It goes like this. Elderly person wakes in the night and sits up in bed. Regardless of whether they're intending to get up - they might be reaching for a drink, stretching, or wanting to contemplate the futility of life in an upright position - the light over their head comes on, as does the bathroom light because the 'house' assumes they need the loo. It they dare to not lie down, or worse, to get up and not go to the toilet, a disembodied female version of Stephen Hawking tells them 'it is 3am. Time to be in bed'.

If they leave the cooker on the voice tells them 'the kitchen needs attention' (but is strangely vague on the type of attention required. They could presumably spend their last precious hour cleaning out the fridge while the house burns down).

All this HAL-like care seems guaranteed to send anyone teetering on the brink of reality into a downward trajectory. Although Richard and I were quite keen to consider the technology for ourselves. He frequently leaves the oven on. And I have been known to wander the house at all hours of the night in a surreal state whilst tanked up on high dose steroids. Could be just what we're looking for.

Saturday, February 03, 2007


Hurrah! I'm back in the wonderful world of virtual friendships, after yet another protracted stay at the computer hospital for this rickety old collection of wires and microwhatsits. I'm also out the other side of Januaryitis, being instead afflicted by extreme busyness and behaving in a similar fashion to a hamster on his wheel (though without the tendency to stuff my breakfast cereal into my cheeks and save it till later). ANYWAY...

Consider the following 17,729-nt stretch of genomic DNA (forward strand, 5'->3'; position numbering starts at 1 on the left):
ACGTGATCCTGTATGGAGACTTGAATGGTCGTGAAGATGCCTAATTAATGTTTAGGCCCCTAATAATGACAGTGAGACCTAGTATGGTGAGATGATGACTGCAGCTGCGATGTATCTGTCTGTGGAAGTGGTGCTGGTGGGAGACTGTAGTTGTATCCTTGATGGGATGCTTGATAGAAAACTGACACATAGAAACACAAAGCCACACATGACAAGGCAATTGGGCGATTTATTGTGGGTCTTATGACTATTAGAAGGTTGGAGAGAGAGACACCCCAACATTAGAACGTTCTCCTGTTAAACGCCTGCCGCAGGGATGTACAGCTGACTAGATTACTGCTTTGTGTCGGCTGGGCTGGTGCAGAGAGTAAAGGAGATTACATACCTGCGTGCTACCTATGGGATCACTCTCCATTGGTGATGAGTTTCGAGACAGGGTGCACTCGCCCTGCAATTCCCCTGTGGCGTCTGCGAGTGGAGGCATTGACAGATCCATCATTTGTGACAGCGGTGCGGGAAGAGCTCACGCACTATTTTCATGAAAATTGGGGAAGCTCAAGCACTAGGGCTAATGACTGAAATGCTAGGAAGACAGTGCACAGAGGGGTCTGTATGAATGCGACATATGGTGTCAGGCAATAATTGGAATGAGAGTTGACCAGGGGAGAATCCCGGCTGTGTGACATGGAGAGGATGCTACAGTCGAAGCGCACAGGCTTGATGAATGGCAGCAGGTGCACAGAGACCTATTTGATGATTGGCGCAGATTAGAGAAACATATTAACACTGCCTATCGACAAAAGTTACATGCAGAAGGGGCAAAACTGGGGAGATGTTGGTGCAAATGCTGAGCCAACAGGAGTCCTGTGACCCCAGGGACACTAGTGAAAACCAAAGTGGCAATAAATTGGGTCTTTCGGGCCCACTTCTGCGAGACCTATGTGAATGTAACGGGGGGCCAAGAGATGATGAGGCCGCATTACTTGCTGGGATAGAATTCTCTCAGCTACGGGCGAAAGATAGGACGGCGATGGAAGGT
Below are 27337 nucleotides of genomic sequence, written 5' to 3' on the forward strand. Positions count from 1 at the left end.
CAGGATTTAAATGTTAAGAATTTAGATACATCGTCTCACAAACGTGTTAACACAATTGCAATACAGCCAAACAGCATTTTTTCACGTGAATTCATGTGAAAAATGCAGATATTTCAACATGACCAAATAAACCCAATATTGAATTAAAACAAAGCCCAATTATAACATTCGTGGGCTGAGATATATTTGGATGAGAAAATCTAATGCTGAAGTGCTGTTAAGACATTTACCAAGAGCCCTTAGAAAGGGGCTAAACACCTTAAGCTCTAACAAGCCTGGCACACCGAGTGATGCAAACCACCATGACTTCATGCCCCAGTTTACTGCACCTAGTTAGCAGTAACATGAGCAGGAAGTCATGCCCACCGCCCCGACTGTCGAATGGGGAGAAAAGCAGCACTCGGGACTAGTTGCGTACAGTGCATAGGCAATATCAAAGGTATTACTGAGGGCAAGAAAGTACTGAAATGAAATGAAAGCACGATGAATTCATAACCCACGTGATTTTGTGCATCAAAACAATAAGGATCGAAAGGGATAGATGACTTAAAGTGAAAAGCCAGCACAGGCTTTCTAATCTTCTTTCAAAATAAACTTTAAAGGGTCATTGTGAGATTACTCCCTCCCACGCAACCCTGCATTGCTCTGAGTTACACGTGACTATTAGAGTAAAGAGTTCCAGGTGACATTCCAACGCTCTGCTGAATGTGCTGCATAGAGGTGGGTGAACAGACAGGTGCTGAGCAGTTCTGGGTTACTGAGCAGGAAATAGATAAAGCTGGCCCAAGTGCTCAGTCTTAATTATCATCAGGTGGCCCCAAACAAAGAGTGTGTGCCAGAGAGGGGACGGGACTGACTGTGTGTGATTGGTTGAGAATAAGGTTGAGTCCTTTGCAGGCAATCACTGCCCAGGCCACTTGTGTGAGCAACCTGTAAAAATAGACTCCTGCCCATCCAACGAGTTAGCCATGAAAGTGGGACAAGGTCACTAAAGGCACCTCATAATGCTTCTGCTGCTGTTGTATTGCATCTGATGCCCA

Like much of the country, including the Archbish and most of the population of Manchester itself, I was somewhat surprised to hear that Manchester had been successful in its bid to build the first Supercasino in the UK. Though in hindsight, it was never really going to be Blackpool. Poor old Blackpool just isn't shiny enough, happy enough, or convinced of its own grooviness enough to impress. Still, I'm finding this whole concept of a Supercasino in Britain difficult to envisage. The talk is of a 'Las Vegas' style affair...but really? We couldn't do it, we're too self-conscious as a race. Putting it in Blackpool would have softened the whole thing round the edges, would have made it UK-palatable; we like our leisure with a bit of cheesiness, a bit of knowing irony or failing that with a bit of adversity. Make it difficult to get to, to engage with, to endure. Make the environment uncomfortable, the food terrible, the staff rude, the queues unending, the clientele unbearable. That's why we love Disneyland Paris so much.